Document Detail

Hybridization and speciation.
MedLine Citation:
PMID:  23323997     Owner:  NLM     Status:  In-Data-Review    
Hybridization has many and varied impacts on the process of speciation. Hybridization may slow or reverse differentiation by allowing gene flow and recombination. It may accelerate speciation via adaptive introgression or cause near-instantaneous speciation by allopolyploidization. It may have multiple effects at different stages and in different spatial contexts within a single speciation event. We offer a perspective on the context and evolutionary significance of hybridization during speciation, highlighting issues of current interest and debate. In secondary contact zones, it is uncertain if barriers to gene flow will be strengthened or broken down due to recombination and gene flow. Theory and empirical evidence suggest the latter is more likely, except within and around strongly selected genomic regions. Hybridization may contribute to speciation through the formation of new hybrid taxa, whereas introgression of a few loci may promote adaptive divergence and so facilitate speciation. Gene regulatory networks, epigenetic effects and the evolution of selfish genetic material in the genome suggest that the Dobzhansky-Muller model of hybrid incompatibilities requires a broader interpretation. Finally, although the incidence of reinforcement remains uncertain, this and other interactions in areas of sympatry may have knock-on effects on speciation both within and outside regions of hybridization.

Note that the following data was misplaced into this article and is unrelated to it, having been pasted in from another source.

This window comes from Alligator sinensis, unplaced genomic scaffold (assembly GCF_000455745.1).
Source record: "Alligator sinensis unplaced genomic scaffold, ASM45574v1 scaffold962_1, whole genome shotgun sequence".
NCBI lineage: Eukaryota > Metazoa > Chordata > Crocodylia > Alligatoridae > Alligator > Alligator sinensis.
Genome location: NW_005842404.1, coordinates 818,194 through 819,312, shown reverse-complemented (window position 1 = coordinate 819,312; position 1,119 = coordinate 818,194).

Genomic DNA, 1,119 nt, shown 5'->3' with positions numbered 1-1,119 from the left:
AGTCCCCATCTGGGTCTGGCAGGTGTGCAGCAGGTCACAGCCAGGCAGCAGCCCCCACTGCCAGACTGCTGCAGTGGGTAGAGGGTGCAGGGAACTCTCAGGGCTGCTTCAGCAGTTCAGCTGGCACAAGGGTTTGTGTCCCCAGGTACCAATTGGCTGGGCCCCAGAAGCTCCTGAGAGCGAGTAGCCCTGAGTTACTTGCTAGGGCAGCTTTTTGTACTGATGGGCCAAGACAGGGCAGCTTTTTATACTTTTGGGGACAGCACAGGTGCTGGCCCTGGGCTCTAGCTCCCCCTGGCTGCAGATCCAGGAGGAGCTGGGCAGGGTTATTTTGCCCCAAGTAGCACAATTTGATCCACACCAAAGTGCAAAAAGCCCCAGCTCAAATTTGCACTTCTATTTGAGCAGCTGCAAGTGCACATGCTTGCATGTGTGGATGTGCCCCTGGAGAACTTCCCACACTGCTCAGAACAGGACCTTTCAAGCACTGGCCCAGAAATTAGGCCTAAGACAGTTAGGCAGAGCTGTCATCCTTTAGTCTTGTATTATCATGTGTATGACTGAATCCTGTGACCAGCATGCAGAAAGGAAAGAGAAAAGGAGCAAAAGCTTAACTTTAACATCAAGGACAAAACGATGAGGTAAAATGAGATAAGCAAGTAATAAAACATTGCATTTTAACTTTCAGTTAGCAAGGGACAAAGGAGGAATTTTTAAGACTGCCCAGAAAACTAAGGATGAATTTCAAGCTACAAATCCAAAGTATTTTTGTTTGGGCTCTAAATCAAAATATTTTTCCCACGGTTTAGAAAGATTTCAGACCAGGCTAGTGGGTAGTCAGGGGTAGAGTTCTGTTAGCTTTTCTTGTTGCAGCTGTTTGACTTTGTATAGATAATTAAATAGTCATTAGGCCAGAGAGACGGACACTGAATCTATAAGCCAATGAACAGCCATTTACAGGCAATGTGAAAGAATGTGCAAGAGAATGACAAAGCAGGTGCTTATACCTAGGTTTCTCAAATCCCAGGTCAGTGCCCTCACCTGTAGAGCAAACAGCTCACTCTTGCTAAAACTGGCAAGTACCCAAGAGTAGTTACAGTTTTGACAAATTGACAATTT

R Abbott; D Albach; S Ansell; J W Arntzen; S J E Baird; N Bierne; J Boughman; A Brelsford; C A Buerkle; R Buggs; R K Butlin; U Dieckmann; F Eroukhmanoff; A Grill; S H Cahan; J S Hermansen; G Hewitt; A G Hudson; C Jiggins; J Jones; B Keller; T Marczewski; J Mallet; P Martinez-Rodriguez; M Möst; S Mullen; R Nichols; A W Nolte; C Parisod; K Pfennig; A M Rice; M G Ritchie; B Seifert; C M Smadja; R Stelkens; J M Szymura; R Väinölä; J B W Wolf; D Zinner
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Publication Detail:
Type:  Journal Article    
Journal Detail:
Title:  Journal of evolutionary biology     Volume:  26     ISSN:  1420-9101     ISO Abbreviation:  J. Evol. Biol.     Publication Date:  2013 Feb 
Date Detail:
Created Date:  2013-01-17     Completed Date:  -     Revised Date:  -    
Medline Journal Info:
Nlm Unique ID:  8809954     Medline TA:  J Evol Biol     Country:  Switzerland    
Other Details:
Languages:  eng     Pagination:  229-46     Citation Subset:  IM    
Copyright Information:
© 2013 The Authors. Journal of Evolutionary Biology © 2013 European Society For Evolutionary Biology.
School of Biology, University of St Andrews, St Andrews, UK.
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